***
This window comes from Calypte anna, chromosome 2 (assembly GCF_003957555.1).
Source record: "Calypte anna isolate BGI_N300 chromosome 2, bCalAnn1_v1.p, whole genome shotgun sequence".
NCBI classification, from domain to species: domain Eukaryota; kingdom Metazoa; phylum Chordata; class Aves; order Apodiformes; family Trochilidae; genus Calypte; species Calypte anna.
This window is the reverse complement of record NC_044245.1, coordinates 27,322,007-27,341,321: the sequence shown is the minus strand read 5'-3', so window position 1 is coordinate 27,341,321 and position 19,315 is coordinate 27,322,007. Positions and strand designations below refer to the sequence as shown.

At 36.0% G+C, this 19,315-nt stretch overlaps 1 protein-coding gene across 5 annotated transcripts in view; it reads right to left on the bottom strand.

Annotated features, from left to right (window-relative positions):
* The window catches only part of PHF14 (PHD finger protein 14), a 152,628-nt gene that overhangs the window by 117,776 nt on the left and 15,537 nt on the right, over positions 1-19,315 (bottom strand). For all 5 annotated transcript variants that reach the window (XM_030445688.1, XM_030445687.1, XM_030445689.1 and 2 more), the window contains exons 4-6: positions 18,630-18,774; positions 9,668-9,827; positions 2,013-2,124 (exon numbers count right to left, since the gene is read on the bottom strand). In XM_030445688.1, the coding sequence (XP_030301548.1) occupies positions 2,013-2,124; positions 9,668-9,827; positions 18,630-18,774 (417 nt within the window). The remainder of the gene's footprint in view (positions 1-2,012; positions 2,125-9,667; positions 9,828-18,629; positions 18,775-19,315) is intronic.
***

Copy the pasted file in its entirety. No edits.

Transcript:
This window comes from Calypte anna, chromosome 2 (assembly GCF_003957555.1).
Source record: "Calypte anna isolate BGI_N300 chromosome 2, bCalAnn1_v1.p, whole genome shotgun sequence".
NCBI classification, from domain to species: domain Eukaryota; kingdom Metazoa; phylum Chordata; class Aves; order Apodiformes; family Trochilidae; genus Calypte; species Calypte anna.
This window is the reverse complement of record NC_044245.1, coordinates 27,322,007-27,341,321: the sequence shown is the minus strand read 5'-3', so window position 1 is coordinate 27,341,321 and position 19,315 is coordinate 27,322,007. Positions and strand designations below refer to the sequence as shown.

At 36.0% G+C, this 19,315-nt stretch overlaps 1 protein-coding gene across 5 annotated transcripts in view; it reads right to left on the bottom strand.

Annotated features, from left to right (window-relative positions):
* The window catches only part of PHF14 (PHD finger protein 14), a 152,628-nt gene that overhangs the window by 117,776 nt on the left and 15,537 nt on the right, over positions 1-19,315 (bottom strand). For all 5 annotated transcript variants that reach the window (XM_030445688.1, XM_030445687.1, XM_030445689.1 and 2 more), the window contains exons 4-6: positions 18,630-18,774; positions 9,668-9,827; positions 2,013-2,124 (exon numbers count right to left, since the gene is read on the bottom strand). In XM_030445688.1, the coding sequence (XP_030301548.1) occupies positions 2,013-2,124; positions 9,668-9,827; positions 18,630-18,774 (417 nt within the window). The remainder of the gene's footprint in view (positions 1-2,012; positions 2,125-9,667; positions 9,828-18,629; positions 18,775-19,315) is intronic.